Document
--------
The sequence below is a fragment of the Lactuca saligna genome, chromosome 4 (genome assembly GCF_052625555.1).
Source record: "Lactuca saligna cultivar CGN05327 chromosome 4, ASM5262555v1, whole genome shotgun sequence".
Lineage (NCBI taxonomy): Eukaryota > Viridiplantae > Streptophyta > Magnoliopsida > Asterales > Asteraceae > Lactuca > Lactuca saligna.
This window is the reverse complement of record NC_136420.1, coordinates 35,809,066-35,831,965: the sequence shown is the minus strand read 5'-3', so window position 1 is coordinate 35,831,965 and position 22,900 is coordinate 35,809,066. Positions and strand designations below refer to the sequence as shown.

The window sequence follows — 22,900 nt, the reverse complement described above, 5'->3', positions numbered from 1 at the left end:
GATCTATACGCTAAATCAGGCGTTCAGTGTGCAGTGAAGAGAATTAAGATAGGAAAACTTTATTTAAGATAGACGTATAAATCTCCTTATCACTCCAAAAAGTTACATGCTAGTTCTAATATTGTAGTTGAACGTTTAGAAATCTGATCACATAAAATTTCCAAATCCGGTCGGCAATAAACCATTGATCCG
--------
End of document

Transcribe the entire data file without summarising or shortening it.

The sequence below is a fragment of the Lactuca saligna genome, chromosome 4 (genome assembly GCF_052625555.1).
Source record: "Lactuca saligna cultivar CGN05327 chromosome 4, ASM5262555v1, whole genome shotgun sequence".
Lineage (NCBI taxonomy): Eukaryota > Viridiplantae > Streptophyta > Magnoliopsida > Asterales > Asteraceae > Lactuca > Lactuca saligna.
This window is the reverse complement of record NC_136420.1, coordinates 35,809,066-35,831,965: the sequence shown is the minus strand read 5'-3', so window position 1 is coordinate 35,831,965 and position 22,900 is coordinate 35,809,066. Positions and strand designations below refer to the sequence as shown.

The window sequence follows — 22,900 nt, the reverse complement described above, 5'->3', positions numbered from 1 at the left end:
GATCTATACGCTAAATCAGGCGTTCAGTGTGCAGTGAAGAGAATTAAGATAGGAAAACTTTATTTAAGATAGACGTATAAATCTCCTTATCACTCCAAAAAGTTACATGCTAGTTCTAATATTGTAGTTGAACGTTTAGAAATCTGATCACATAAAATTTCCAAATCCGGTCGGCAATAAACCATTGATCCG